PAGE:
That drawing was not, alas, one of the works included in the retrospective at MassMoca. There were similar works, and works that I had a similar response to, but not that one.
And then, when we moved here, there was a visit to the Atheneum, where not only were there two lovely wall drawings of swooping vibrant colors, but also (at the moment of the visit) a delicate wall drawing of colored pencil lines and four smallish drawings-on-paper in a series called Scribbles that I hadn’t seen before. Or seen anything like them, really. There are a few at MassMOCA, but those first works I saw and the magnificent one at the New Britain Museum of American Art are not there.
The Scribbles (and here I will describe them in a way that makes them sound utterly boring and devoid of beauty) as a series all involve fine-point graphite lines, black ones on most of the works (the ones I like, anyway), drawn on the wall in, well, scribbles, to a density that is defined according to rules Mr. LeWitt has set out. Those rules create large images that are visible from across the room: a cross, a square, a horizontal bar, a vertical line. Sometimes the large figure appears to be shaded, with a gradation of dark to light; sometimes the line is abrupt. When you go close, you can see the tangle of individual pencil lines, invisible from the distance. When you go close, the large figures become invisible, too, lost in the tangle of individual pencil lines. In the darkest parts of the drawing, the scribbling is so dense that you can’t make out the individual pencil lines at all.
There are no straight lines in these works; the impression of straight lines comes from the aggregate made by scribbles turning on themselves rather than heading out (or in). But that impression is there. Looking carefully at the border between regions of different density gives an impression of movement contrasted with solidity, freedom and license, order and randomness. When the darkest level of density gives way to gray, I get the impression of lines breaking free, emerging into open space. Or returning to the dark. And I step toward the wall and away from it myself, exchanging one view for another, each step toward the wall or away from it changing the entire piece.
I have already gone on much too long, particularly as Gentle Readers who have no experience with Sol LeWitt will not get that from this note. Photographs of his work can be lovely, but they don’t convey the experience of seeing them in person. In particular, since part of what I love about his stuff is the tension between large-scale beauty, viewed from a distance, and small-scale rigor, viewed up close, there is no good way to duplicate that experience with photographs (even a video of the Scribbling, while a terrific video in itself, doesn’t do that). But I hope I’ve conveyed that my experience over a decade or so has been tremendous, and that I have had several experiences of seeing new Sol LeWitt works, new to me at any rate, that looked utterly different from the works I had seen before, but that were clearly connected with the same concepts he had been interested in all along. And which I found breathtaking.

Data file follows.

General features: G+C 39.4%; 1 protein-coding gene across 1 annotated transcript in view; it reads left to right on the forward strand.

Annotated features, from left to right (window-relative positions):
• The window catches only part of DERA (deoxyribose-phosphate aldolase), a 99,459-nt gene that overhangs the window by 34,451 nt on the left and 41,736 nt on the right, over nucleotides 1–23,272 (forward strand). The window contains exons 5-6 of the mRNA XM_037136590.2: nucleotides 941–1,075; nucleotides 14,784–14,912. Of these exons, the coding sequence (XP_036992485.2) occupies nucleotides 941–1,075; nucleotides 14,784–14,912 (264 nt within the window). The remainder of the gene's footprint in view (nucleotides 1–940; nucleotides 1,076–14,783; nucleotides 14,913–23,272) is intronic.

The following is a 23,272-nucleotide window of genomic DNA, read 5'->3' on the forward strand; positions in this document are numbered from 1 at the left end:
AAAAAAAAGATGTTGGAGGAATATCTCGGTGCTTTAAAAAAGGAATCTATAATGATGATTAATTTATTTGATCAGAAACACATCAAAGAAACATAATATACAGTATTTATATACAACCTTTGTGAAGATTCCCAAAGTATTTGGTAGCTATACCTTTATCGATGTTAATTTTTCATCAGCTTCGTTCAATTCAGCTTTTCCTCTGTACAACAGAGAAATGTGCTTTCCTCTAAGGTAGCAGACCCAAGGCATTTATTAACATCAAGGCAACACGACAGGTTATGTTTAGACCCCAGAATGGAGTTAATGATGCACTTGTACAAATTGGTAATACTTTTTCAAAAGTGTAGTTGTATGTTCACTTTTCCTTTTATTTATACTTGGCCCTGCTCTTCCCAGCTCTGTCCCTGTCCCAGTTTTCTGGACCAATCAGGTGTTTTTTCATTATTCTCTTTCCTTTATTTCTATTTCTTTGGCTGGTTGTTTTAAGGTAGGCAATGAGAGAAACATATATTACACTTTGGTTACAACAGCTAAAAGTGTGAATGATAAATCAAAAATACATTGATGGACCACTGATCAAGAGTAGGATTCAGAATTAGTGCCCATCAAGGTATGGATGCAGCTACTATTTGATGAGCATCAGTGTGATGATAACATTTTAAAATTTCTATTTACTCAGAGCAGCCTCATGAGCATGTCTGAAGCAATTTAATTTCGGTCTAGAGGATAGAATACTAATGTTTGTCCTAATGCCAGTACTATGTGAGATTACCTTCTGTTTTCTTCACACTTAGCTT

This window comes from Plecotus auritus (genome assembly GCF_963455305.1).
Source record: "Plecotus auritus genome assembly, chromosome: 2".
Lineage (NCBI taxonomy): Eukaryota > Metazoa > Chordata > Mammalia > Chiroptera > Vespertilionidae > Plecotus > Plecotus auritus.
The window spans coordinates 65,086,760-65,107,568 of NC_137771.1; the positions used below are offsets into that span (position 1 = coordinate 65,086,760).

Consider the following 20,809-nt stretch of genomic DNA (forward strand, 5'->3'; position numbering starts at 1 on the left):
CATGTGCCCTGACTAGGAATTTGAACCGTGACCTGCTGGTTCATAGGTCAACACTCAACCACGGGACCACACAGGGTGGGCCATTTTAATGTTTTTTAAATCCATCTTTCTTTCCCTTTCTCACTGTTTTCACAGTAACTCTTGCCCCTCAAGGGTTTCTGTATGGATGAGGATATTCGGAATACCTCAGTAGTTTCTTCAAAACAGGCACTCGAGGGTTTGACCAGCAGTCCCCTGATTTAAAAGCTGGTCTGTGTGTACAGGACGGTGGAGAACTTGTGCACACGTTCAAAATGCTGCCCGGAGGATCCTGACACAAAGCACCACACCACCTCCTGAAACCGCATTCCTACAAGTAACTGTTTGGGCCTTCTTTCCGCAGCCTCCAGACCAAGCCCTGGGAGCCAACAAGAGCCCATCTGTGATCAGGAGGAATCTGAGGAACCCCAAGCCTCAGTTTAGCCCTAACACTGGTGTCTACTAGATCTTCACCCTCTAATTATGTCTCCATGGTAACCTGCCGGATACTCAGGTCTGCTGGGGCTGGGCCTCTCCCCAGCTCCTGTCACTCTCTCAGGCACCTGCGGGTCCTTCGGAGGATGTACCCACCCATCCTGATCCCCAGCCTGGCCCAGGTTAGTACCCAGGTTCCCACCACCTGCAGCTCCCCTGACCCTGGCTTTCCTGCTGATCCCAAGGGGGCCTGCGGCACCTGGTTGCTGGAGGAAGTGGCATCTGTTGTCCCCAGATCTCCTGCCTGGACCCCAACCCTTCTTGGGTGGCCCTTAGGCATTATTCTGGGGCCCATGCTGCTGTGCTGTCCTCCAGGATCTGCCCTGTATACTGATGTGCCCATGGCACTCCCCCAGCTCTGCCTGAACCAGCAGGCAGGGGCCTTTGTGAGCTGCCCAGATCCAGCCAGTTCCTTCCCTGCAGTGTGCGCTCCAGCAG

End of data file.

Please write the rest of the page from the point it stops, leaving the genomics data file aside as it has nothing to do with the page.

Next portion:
Sol LeWitt is the only visual artist that I have had that experience with over the years. I’m not sure if I have really had that with musicians. David Byrne, perhaps, would put out an album (Rei Momo, f’r’ex) that expressed fundamental David-Byrne-ness-osity in a different musical vocabulary. Or Paul Simon. There are playwrights and perhaps filmmakers, too, although I can’t off the top of my head think of any. Novelists? Well, anyway, I hope you have such an experience with some artist of some kind, Gentle Reader, because it is terrific.
Because, you see, there I was, going through the exhibit. Which is, I must say, a really remarkable achievement, and I think in itself justifies the entire existence of MassMoca. There is nowhere else capable of displaying a retrospective of this size, and they came into existence to do precisely that, and they have done it, and done it extraordinarily well. The exhibit is wonderful, and I can’t think of any way they could have improved on it, and I hope that everybody who is interested at all gets up to North Adams to see it. Y’all have plenty of time. I’ll be back in ten years, if I don’t go sooner. Anyway, there I was going through the exhibit, and I went in on the second floor, which is more or less how you go in to it. The floors go up by chronology, so the first floor is the earliest stuff, the second floor in the middle, and the top floor the most recent, including the Scribbles and all. And as I say, I went in on the second floor. And there were some pieces that worked really well ( including Wall Drawing 343 and a stunningly fabulous corridor of Wall Drawing 413 and Wall Drawing 414), together with a bunch of stuff that didn’t work as well for me. And we went up to the third floor, where the Scribble are, and that was wonderful. And then we went around a corner and saw Wall Drawing 821A, which was cool, and Wall Drawing 822, which was absolutely incredible, and also Wall Drawing 824 which was just luscious.
I’ve put links there to things with photographs, mostly as identifiers, so that if you get a chance to go, you will know which ones absolutely melted Your Humble Blogger. I see no reason for anyone to be melted by the photographs. Although, if you look at the time lapse for Wall Drawing 822, toward the end (after they’ve taken the brown paper off), you can get some sense of the way the piece interacts with the light. But the richness of the thing, no. But you can, I suppose, see in the photographs that they don’t look like his other pieces, and yet they are fundamentally Sol LeWitt works. And I can’t tell you that you would like them, Gentle Reader, because people are different one to another, but I can tell you that I was transfixed.
And then I went down to the first floor and saw some of the earlier, funnier wall drawings, which was also a terrific experience. And then my eyes were full and I had to go and sit down and drink iced tea.
Tolerabimus quod tolerare debemus,